ABSTRACT

102This lab serves as an introduction to common laboratory procedures which may be conducted to assess the functional capabilities of the gastrointestinal system. Because the gastrointestinal system depends on many organs, such testing may be useful in assessing not only the common parts of the alimentary canal which extends from the mouth to the anus, but also the pancreas, gallbladder and to some extent the liver.

For species that have a cloaca, as with some exotic animals, fecal testing can provide insight into the status of the reproductive and urinary systems in addition to the gastrointestinal tract. A cloaca is a common collecting organ and end point for the gastrointestinal, reproductive and urinary tracts. As a result, matter from all three systems may be partially mixed together creating a ‘dropping’ that contains more than feces alone (Figure 11-1). The individual components may be grossly distinguishable with normal samples but are greatly mixed with diarrhea and other abnormal conditions (Figure 11-2). Birds, amphibians and some reptiles and mammals possess a cloaca.

Normal dropping from a budgerigar <italic>(Melopsittacus undulatus).</italic> The brown feces (digestive tract) and white urates (urinary tract) are readily visible. While common in droppings from other species, those that originate from arid land and/or eat dry foods may have little urine present. Sperm and other reproductive tract components may also be visible in normal droppings of some animals that possess a cloaca. https://s3-euw1-ap-pe-df-pch-content-public-p.s3.eu-west-1.amazonaws.com/9781003330967/0a526a93-8289-4400-95dd-4302804af1d5/content/fig11_1_C.jpg" xmlns:xlink="https://www.w3.org/1999/xlink"/> Droppings from a cockatiel <italic>(Nymphicus hollandicus)</italic> with hematuria (blood in the urine). It can be difficult to determine the source of the blood in the dropping as it is a collection of digestive, urinary and reproductive tract waste and/or secretions. The blood tinged urine and laboratory support of kidney disease helps identify the blood as coming from the urinary tract. https://s3-euw1-ap-pe-df-pch-content-public-p.s3.eu-west-1.amazonaws.com/9781003330967/0a526a93-8289-4400-95dd-4302804af1d5/content/fig11_2_C.jpg" xmlns:xlink="https://www.w3.org/1999/xlink"/>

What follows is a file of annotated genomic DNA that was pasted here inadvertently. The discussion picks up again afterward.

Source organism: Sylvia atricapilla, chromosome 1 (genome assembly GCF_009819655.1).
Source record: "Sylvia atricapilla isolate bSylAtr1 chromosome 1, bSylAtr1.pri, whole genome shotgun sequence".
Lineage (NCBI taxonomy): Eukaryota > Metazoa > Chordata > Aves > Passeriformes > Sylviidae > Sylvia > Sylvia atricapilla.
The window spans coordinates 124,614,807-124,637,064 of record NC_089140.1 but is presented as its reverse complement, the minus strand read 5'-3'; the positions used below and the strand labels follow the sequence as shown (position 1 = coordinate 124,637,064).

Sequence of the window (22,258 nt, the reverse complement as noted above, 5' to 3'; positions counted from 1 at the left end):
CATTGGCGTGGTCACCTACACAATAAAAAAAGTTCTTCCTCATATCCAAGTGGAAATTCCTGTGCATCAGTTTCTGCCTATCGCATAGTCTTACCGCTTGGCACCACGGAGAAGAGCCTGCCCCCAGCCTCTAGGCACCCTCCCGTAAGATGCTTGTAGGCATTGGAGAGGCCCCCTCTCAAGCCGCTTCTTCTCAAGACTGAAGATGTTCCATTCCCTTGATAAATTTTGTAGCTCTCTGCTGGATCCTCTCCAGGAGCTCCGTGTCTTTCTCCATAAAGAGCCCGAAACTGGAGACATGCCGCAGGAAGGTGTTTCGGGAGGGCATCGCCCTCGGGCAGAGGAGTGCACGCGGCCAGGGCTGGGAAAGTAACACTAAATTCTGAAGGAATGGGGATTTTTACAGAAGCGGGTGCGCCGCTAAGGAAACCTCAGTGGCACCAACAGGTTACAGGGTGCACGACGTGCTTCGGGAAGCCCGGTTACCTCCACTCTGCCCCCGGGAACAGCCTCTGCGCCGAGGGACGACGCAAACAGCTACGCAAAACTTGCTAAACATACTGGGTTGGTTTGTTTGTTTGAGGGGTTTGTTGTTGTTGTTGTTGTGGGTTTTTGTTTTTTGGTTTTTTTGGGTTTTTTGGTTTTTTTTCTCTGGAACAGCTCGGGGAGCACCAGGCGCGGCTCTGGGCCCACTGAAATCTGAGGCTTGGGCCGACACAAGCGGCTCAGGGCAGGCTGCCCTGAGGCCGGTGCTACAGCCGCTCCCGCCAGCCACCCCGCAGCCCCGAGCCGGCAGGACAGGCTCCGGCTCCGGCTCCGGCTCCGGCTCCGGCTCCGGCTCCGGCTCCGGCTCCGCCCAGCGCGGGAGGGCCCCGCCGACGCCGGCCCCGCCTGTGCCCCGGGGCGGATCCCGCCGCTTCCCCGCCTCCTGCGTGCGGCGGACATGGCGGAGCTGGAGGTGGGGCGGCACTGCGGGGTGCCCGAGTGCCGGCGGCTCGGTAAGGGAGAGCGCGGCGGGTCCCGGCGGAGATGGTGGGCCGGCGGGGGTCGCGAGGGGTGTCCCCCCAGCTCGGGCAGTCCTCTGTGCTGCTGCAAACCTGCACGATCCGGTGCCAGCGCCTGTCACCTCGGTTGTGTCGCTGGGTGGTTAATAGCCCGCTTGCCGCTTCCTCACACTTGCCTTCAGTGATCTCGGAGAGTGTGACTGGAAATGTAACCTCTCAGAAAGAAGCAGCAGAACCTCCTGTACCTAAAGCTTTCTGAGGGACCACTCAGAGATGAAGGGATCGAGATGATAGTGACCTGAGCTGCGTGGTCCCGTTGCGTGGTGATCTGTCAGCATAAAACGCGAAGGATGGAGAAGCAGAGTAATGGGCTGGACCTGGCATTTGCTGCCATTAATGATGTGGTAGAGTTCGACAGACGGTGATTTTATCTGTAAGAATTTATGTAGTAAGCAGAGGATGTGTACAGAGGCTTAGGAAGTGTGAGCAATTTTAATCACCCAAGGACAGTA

This lab addresses the following Veterinary Technician Student Essential and Recommended Skills List as set forth by the AVMA-CVTEA in Appendix I, Section 6 – Laboratory Procedures to include:

Perform coprophologic testing